Gołąbki [ɡɔˈwɔmpki] is the Polish name of a dish popular in cuisines of Central Europe, made from boiled cabbage leaves wrapped around a filling of minced pork or beef, chopped onions, and rice or barley.
|Alternative names||Gołąb, holubky, holishkes|
|Course||Appetizer or main|
|Place of origin||Poland|
|Main ingredients||Cabbage, pork, beef, onions, rice|
Gołąbki is the plural form of gołąbek, the diminutive form of gołąb, meaning "pigeon", referring to the roll's shape.
Gołąbki are often served during the Christmas season and on festive occasions such as weddings. They are also a featured dish for family reunions amongst Polish Americans. An alternative to the dish are Jewish holishkes, served on Sukkot and Simchat Torah.
Gołąbki are also referred to as golombki, golumpki, golabki, golumpkies, golumpkis, gluntkes, or gwumpki. Similar variations are called holubky (Slovak), töltött káposzta (Hungarian), holubtsi (Ukrainian), golubtsy (Russian), balandėliai (Lithuanian), Kohlrouladen German (or sarma a Turkish loan-word, commonly applied to some South Slavic versions, particularly in the Balkan region), kåldolmar (Sweden, from the Turkish dolma). In Yiddish, holipshes, goleptzi golumpki and holishkes or holep are very similar dishes. They are also referred to as "piggies in a blanket" among the Slavic people who settled in the mid-Atlantic regions of the United States.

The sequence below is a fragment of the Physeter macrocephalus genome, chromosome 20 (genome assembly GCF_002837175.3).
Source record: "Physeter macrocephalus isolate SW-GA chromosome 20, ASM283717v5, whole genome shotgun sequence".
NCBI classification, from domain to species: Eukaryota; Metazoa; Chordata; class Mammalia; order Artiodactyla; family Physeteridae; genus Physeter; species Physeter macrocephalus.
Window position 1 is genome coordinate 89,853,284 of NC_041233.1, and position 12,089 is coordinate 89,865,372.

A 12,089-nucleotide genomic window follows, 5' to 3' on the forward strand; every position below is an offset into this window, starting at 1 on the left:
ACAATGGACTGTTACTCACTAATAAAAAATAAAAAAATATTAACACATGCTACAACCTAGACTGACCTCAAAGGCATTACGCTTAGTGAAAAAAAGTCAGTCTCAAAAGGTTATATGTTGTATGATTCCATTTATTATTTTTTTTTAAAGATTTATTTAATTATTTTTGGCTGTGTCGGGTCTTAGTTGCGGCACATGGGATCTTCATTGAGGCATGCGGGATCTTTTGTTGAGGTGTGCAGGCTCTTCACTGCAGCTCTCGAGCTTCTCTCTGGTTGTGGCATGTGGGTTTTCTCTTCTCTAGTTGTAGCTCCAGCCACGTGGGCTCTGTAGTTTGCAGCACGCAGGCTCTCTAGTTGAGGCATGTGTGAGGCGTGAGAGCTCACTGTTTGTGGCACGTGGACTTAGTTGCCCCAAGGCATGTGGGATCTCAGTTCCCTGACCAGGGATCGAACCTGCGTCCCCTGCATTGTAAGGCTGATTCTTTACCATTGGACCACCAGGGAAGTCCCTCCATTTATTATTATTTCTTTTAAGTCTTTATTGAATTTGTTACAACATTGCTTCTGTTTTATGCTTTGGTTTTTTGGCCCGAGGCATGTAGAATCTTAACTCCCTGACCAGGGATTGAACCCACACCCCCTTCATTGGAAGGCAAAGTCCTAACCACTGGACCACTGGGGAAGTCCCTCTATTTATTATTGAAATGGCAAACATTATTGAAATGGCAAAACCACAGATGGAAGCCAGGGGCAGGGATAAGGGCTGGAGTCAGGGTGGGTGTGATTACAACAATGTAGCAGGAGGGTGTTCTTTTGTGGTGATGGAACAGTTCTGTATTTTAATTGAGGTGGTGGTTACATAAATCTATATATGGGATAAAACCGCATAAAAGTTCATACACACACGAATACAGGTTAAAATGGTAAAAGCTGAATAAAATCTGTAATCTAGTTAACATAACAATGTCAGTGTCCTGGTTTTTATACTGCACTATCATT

In the United States, the terms are commonly Anglicized by second- or third-generation Americans to "stuffed cabbage", "stuffed cabbage leaves", "cabbage casserole", "pigs in a blanket", or just "piggies".
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